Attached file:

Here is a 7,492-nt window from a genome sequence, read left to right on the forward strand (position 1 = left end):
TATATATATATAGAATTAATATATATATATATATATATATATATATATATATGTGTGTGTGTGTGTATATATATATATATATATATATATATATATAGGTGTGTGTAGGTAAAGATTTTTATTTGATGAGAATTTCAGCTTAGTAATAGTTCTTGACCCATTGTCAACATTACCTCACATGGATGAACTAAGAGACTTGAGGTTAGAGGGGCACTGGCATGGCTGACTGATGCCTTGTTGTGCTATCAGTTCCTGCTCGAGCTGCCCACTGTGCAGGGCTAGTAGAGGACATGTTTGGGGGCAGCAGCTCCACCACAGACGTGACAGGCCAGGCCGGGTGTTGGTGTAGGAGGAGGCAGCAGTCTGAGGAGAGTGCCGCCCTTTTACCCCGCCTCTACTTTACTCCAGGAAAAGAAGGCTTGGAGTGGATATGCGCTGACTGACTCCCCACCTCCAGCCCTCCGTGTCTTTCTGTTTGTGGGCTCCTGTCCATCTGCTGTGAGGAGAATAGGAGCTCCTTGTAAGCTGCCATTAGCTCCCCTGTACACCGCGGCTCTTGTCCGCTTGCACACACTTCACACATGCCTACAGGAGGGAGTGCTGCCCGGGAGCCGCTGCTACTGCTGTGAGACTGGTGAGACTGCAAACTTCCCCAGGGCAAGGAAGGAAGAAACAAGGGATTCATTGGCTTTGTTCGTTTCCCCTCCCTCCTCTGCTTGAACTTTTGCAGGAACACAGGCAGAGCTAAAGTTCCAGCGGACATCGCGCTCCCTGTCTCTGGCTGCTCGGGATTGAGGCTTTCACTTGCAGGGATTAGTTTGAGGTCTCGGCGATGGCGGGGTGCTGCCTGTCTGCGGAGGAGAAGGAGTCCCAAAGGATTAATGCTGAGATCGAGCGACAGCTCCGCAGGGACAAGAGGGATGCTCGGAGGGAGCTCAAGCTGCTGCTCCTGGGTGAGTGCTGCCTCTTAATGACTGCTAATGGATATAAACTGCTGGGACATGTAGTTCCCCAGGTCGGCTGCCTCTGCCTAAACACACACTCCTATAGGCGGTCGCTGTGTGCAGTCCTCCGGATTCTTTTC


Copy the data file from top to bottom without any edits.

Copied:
Here is a 7,492-nt window from a genome sequence, read left to right on the forward strand (position 1 = left end):
TATATATATATAGAATTAATATATATATATATATATATATATATATATATATGTGTGTGTGTGTGTATATATATATATATATATATATATATATATAGGTGTGTGTAGGTAAAGATTTTTATTTGATGAGAATTTCAGCTTAGTAATAGTTCTTGACCCATTGTCAACATTACCTCACATGGATGAACTAAGAGACTTGAGGTTAGAGGGGCACTGGCATGGCTGACTGATGCCTTGTTGTGCTATCAGTTCCTGCTCGAGCTGCCCACTGTGCAGGGCTAGTAGAGGACATGTTTGGGGGCAGCAGCTCCACCACAGACGTGACAGGCCAGGCCGGGTGTTGGTGTAGGAGGAGGCAGCAGTCTGAGGAGAGTGCCGCCCTTTTACCCCGCCTCTACTTTACTCCAGGAAAAGAAGGCTTGGAGTGGATATGCGCTGACTGACTCCCCACCTCCAGCCCTCCGTGTCTTTCTGTTTGTGGGCTCCTGTCCATCTGCTGTGAGGAGAATAGGAGCTCCTTGTAAGCTGCCATTAGCTCCCCTGTACACCGCGGCTCTTGTCCGCTTGCACACACTTCACACATGCCTACAGGAGGGAGTGCTGCCCGGGAGCCGCTGCTACTGCTGTGAGACTGGTGAGACTGCAAACTTCCCCAGGGCAAGGAAGGAAGAAACAAGGGATTCATTGGCTTTGTTCGTTTCCCCTCCCTCCTCTGCTTGAACTTTTGCAGGAACACAGGCAGAGCTAAAGTTCCAGCGGACATCGCGCTCCCTGTCTCTGGCTGCTCGGGATTGAGGCTTTCACTTGCAGGGATTAGTTTGAGGTCTCGGCGATGGCGGGGTGCTGCCTGTCTGCGGAGGAGAAGGAGTCCCAAAGGATTAATGCTGAGATCGAGCGACAGCTCCGCAGGGACAAGAGGGATGCTCGGAGGGAGCTCAAGCTGCTGCTCCTGGGTGAGTGCTGCCTCTTAATGACTGCTAATGGATATAAACTGCTGGGACATGTAGTTCCCCAGGTCGGCTGCCTCTGCCTAAACACACACTCCTATAGGCGGTCGCTGTGTGCAGTCCTCCGGATTCTTTTC